At My Lan and Hiep Thai Market, Suburban Strip-Mall Magic

Go for the jackfruit, stay for the pho. Oh, and bring your own beer.

Convincing devoted urbanites to venture to Garland can be a hard sell, no matter how hungry they are. The endless concrete pavement and strip malls, all heavily guarded by expansive parking lots, aren't inviting for exploration, especially when polished ethnic eateries lurk inside the loop. But culinary adventurers willing to brave the bad traffic and even worse sight lines can be rewarded for their suburban sleuthing.

Especially if they find themselves in the Hiep Thai Market, just off Jupiter Road. Waiting inside the Asian market are massive and prickly jackfruits positioned next to pungent durian that leak a sweet, musky odor. Elsewhere in the produce section are obscure Asian herbs: lemony, mint-like shiso, Thai basil and Vietnamese coriander.

There's a sizable fish counter with lobsters and fish — some living, some not — alongside frozen and dried sea creatures. There's balut, an embryonic egg delicacy that I've not yet gathered the courage to try. (They come in duck or chicken; when I succumb, I'll probably go with duck.) There are also full-grown whole birds, with or without their heads but always with their feet, prized for the flavor and texture they add to a home-made chicken stock.

Sara Kerens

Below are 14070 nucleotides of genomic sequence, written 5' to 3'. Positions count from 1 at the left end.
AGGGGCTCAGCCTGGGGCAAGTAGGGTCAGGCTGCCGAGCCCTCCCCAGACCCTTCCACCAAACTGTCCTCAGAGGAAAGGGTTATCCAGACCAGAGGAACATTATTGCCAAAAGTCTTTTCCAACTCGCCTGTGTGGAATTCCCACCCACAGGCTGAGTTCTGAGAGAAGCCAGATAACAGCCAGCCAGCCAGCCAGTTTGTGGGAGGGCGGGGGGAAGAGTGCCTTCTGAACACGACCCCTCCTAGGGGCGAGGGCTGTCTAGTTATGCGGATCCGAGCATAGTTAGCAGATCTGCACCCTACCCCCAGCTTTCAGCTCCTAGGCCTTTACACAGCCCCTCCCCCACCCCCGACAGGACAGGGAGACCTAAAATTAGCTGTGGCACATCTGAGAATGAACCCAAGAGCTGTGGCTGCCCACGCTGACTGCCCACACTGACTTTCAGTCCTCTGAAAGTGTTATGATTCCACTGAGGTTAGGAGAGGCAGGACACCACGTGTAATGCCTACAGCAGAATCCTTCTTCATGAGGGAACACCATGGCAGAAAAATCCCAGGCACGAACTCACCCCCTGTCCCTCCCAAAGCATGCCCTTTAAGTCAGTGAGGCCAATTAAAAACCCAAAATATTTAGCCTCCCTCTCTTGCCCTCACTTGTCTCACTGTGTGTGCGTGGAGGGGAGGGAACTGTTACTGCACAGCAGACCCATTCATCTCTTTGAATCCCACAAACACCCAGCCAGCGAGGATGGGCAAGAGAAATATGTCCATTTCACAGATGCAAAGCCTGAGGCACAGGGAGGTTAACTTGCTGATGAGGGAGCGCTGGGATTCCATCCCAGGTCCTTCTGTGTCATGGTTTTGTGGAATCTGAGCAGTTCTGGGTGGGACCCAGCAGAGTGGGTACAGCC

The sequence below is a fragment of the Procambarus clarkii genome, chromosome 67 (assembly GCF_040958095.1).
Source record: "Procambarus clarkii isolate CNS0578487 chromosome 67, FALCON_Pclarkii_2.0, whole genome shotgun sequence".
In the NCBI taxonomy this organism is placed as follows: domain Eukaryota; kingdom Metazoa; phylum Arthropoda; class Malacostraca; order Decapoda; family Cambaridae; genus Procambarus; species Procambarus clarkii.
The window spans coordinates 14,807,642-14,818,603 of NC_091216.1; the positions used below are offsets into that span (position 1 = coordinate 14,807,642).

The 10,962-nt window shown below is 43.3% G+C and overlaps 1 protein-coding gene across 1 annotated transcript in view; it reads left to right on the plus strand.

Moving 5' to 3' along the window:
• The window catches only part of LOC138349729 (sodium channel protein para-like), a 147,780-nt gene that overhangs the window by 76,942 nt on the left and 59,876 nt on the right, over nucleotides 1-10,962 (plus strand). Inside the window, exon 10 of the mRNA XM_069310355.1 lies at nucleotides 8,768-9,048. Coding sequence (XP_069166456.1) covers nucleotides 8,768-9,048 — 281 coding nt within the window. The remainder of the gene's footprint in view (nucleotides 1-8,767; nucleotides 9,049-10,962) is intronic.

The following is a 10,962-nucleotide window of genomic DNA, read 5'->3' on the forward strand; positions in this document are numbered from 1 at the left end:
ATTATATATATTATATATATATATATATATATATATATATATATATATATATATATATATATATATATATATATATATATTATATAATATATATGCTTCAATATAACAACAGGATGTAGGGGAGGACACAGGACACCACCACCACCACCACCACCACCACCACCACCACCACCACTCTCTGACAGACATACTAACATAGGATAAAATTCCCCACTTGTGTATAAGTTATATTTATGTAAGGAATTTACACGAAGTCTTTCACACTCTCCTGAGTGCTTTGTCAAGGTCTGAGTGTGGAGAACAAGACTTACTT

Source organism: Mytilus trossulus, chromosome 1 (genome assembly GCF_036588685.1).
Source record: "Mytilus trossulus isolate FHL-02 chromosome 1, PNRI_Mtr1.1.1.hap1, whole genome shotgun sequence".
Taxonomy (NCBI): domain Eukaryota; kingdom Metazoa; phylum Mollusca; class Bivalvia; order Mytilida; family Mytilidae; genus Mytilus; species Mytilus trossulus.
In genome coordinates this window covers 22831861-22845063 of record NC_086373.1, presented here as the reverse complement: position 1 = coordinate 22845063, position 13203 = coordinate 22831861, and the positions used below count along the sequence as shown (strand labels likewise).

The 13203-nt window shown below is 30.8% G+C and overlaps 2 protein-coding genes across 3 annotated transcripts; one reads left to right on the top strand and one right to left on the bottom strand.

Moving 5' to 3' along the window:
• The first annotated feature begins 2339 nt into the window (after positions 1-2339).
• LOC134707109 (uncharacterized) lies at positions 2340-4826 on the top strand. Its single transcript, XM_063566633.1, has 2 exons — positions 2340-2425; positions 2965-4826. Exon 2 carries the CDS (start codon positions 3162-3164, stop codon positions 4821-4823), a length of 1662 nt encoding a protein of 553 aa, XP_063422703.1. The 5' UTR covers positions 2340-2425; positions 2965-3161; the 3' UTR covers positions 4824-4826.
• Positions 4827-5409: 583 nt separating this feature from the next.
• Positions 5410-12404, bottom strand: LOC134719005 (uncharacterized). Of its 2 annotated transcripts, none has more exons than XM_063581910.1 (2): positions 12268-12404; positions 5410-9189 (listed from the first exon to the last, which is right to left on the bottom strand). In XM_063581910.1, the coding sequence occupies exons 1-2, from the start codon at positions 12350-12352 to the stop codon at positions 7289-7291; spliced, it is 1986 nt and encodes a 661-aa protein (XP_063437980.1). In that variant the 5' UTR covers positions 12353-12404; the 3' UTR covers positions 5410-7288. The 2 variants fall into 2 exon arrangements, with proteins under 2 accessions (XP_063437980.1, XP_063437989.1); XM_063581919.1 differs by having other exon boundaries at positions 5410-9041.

My Lan Shrimp Paste $7.95 Grilled Pork $6.50 Combination Pho $6 Hu Tiu Trieu Chau $6.75 Banh Canh $5.75-$6.75 Vermicelli Bowls $5.50-$7.25

Even if you're not shopping for exotic ingredients to cook with, it's enlightening to walk the aisles, which are loaded with foreign fragrances and 50-pound bags of rice. It's also where you'll pick up a six-pack before sneaking through the adjacent battered shopping mall, past the nail salon and barber shop, to My Lan.

A clean, expansive Vietnamese restaurant, My Lan allows its patrons — encourages, in fact — to BYOB. Most Asian restaurants limit your choices: Sapporo, Tiger, Tsing Tao, etc. With BYOB your options can be limitless, cheap or both. I went cheap on my first visit, strolling in with a Chinese lager and settling in for appetizers.

"Have you rolled with rice paper before?" my waitress asked.

Of course I had. But never while under the inspection of an expert. My integrity, my very reputation as a culinary journalist, was on the line.

I dipped a papery-thin, translucent wafer into a bowl of warm water. I felt it immediately give way, eventually wilting into a wet, almost rubbery skin that clung to my fingers.

Mistakenly undaunted, I took two sticks of chao tom, a shrimp paste, and added them to a roll that already contained a slice of cucumber, a shredded and very lightly pickled daikon and carrot, a tangle of noodles and a shiso leaf.

"No, no, only one," she instructed.

Han Nguyen, my 21-year-old server, had only worked at My Lan a few months. Apparently she helps out when she's not busy as an exchange student. She was ultra curious about the only diner on a quiet Sunday evening. She was ultra helpful, too. She pointed to the garnish plate, where I'd overlooked bean sprouts, and then back to my rice paper. Soaked a fraction of a second too long, it was now a crumpled, sticky mass.